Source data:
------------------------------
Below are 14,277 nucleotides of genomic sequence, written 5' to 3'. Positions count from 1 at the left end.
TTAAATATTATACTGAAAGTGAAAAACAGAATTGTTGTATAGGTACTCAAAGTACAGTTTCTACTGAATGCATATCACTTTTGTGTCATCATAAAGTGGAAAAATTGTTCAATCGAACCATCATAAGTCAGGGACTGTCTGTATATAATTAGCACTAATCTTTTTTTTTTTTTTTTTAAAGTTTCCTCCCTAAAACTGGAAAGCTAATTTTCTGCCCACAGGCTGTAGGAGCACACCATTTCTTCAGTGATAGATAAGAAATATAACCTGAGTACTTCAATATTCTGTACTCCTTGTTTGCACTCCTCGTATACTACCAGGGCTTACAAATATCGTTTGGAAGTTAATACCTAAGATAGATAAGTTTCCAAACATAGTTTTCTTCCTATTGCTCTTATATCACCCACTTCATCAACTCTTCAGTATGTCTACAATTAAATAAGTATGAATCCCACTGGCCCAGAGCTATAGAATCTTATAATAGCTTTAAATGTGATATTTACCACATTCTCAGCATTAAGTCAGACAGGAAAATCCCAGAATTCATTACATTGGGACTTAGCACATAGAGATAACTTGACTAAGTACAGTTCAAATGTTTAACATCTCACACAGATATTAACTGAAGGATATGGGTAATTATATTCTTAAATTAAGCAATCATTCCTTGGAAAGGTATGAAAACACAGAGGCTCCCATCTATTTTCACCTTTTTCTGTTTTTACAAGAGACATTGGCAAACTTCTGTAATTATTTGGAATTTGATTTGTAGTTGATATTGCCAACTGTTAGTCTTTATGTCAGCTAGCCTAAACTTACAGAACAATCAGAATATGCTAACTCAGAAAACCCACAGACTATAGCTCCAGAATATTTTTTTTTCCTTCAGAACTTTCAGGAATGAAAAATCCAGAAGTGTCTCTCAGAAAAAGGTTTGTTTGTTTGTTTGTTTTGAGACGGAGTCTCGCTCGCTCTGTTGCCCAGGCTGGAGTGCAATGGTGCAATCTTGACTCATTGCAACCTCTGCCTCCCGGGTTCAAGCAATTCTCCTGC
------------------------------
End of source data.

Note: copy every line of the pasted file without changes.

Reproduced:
Below are 14,277 nucleotides of genomic sequence, written 5' to 3'. Positions count from 1 at the left end.
TTAAATATTATACTGAAAGTGAAAAACAGAATTGTTGTATAGGTACTCAAAGTACAGTTTCTACTGAATGCATATCACTTTTGTGTCATCATAAAGTGGAAAAATTGTTCAATCGAACCATCATAAGTCAGGGACTGTCTGTATATAATTAGCACTAATCTTTTTTTTTTTTTTTTTAAAGTTTCCTCCCTAAAACTGGAAAGCTAATTTTCTGCCCACAGGCTGTAGGAGCACACCATTTCTTCAGTGATAGATAAGAAATATAACCTGAGTACTTCAATATTCTGTACTCCTTGTTTGCACTCCTCGTATACTACCAGGGCTTACAAATATCGTTTGGAAGTTAATACCTAAGATAGATAAGTTTCCAAACATAGTTTTCTTCCTATTGCTCTTATATCACCCACTTCATCAACTCTTCAGTATGTCTACAATTAAATAAGTATGAATCCCACTGGCCCAGAGCTATAGAATCTTATAATAGCTTTAAATGTGATATTTACCACATTCTCAGCATTAAGTCAGACAGGAAAATCCCAGAATTCATTACATTGGGACTTAGCACATAGAGATAACTTGACTAAGTACAGTTCAAATGTTTAACATCTCACACAGATATTAACTGAAGGATATGGGTAATTATATTCTTAAATTAAGCAATCATTCCTTGGAAAGGTATGAAAACACAGAGGCTCCCATCTATTTTCACCTTTTTCTGTTTTTACAAGAGACATTGGCAAACTTCTGTAATTATTTGGAATTTGATTTGTAGTTGATATTGCCAACTGTTAGTCTTTATGTCAGCTAGCCTAAACTTACAGAACAATCAGAATATGCTAACTCAGAAAACCCACAGACTATAGCTCCAGAATATTTTTTTTTCCTTCAGAACTTTCAGGAATGAAAAATCCAGAAGTGTCTCTCAGAAAAAGGTTTGTTTGTTTGTTTGTTTTGAGACGGAGTCTCGCTCGCTCTGTTGCCCAGGCTGGAGTGCAATGGTGCAATCTTGACTCATTGCAACCTCTGCCTCCCGGGTTCAAGCAATTCTCCTGC